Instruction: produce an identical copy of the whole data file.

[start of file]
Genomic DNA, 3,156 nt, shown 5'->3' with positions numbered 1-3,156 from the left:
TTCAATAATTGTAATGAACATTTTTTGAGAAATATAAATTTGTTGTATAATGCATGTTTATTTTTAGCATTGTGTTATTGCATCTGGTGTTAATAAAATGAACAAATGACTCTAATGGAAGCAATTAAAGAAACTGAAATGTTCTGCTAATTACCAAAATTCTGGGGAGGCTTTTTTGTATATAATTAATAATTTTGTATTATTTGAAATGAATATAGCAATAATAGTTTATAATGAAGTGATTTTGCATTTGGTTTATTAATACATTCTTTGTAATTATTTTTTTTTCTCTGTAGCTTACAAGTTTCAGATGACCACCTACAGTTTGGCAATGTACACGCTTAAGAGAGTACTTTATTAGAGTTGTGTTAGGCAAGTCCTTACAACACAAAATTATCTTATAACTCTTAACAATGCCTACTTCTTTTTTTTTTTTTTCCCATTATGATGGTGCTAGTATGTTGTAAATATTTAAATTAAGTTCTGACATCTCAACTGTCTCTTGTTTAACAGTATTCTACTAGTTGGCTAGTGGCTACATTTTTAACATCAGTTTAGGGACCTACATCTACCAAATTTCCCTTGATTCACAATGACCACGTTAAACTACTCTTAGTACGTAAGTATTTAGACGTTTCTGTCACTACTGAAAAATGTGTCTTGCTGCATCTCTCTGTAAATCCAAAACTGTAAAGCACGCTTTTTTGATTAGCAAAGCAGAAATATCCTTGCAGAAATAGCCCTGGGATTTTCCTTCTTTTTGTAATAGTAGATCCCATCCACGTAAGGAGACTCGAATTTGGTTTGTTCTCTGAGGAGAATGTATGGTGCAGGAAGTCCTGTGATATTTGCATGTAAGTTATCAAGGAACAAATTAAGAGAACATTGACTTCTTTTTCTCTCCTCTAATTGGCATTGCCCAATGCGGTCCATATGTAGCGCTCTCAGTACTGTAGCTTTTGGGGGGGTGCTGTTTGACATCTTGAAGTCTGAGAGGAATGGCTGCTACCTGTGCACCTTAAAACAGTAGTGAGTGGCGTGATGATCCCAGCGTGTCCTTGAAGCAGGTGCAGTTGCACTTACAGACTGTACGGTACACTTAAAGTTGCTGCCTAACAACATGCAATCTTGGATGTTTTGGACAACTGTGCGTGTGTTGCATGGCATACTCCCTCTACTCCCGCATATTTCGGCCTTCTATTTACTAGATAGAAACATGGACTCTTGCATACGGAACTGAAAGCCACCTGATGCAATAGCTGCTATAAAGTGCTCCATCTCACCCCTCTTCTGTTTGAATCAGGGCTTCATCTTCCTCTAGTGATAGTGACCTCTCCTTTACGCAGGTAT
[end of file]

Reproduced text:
Genomic DNA, 3,156 nt, shown 5'->3' with positions numbered 1-3,156 from the left:
TTCAATAATTGTAATGAACATTTTTTGAGAAATATAAATTTGTTGTATAATGCATGTTTATTTTTAGCATTGTGTTATTGCATCTGGTGTTAATAAAATGAACAAATGACTCTAATGGAAGCAATTAAAGAAACTGAAATGTTCTGCTAATTACCAAAATTCTGGGGAGGCTTTTTTGTATATAATTAATAATTTTGTATTATTTGAAATGAATATAGCAATAATAGTTTATAATGAAGTGATTTTGCATTTGGTTTATTAATACATTCTTTGTAATTATTTTTTTTTCTCTGTAGCTTACAAGTTTCAGATGACCACCTACAGTTTGGCAATGTACACGCTTAAGAGAGTACTTTATTAGAGTTGTGTTAGGCAAGTCCTTACAACACAAAATTATCTTATAACTCTTAACAATGCCTACTTCTTTTTTTTTTTTTTCCCATTATGATGGTGCTAGTATGTTGTAAATATTTAAATTAAGTTCTGACATCTCAACTGTCTCTTGTTTAACAGTATTCTACTAGTTGGCTAGTGGCTACATTTTTAACATCAGTTTAGGGACCTACATCTACCAAATTTCCCTTGATTCACAATGACCACGTTAAACTACTCTTAGTACGTAAGTATTTAGACGTTTCTGTCACTACTGAAAAATGTGTCTTGCTGCATCTCTCTGTAAATCCAAAACTGTAAAGCACGCTTTTTTGATTAGCAAAGCAGAAATATCCTTGCAGAAATAGCCCTGGGATTTTCCTTCTTTTTGTAATAGTAGATCCCATCCACGTAAGGAGACTCGAATTTGGTTTGTTCTCTGAGGAGAATGTATGGTGCAGGAAGTCCTGTGATATTTGCATGTAAGTTATCAAGGAACAAATTAAGAGAACATTGACTTCTTTTTCTCTCCTCTAATTGGCATTGCCCAATGCGGTCCATATGTAGCGCTCTCAGTACTGTAGCTTTTGGGGGGGTGCTGTTTGACATCTTGAAGTCTGAGAGGAATGGCTGCTACCTGTGCACCTTAAAACAGTAGTGAGTGGCGTGATGATCCCAGCGTGTCCTTGAAGCAGGTGCAGTTGCACTTACAGACTGTACGGTACACTTAAAGTTGCTGCCTAACAACATGCAATCTTGGATGTTTTGGACAACTGTGCGTGTGTTGCATGGCATACTCCCTCTACTCCCGCATATTTCGGCCTTCTATTTACTAGATAGAAACATGGACTCTTGCATACGGAACTGAAAGCCACCTGATGCAATAGCTGCTATAAAGTGCTCCATCTCACCCCTCTTCTGTTTGAATCAGGGCTTCATCTTCCTCTAGTGATAGTGACCTCTCCTTTACGCAGGTAT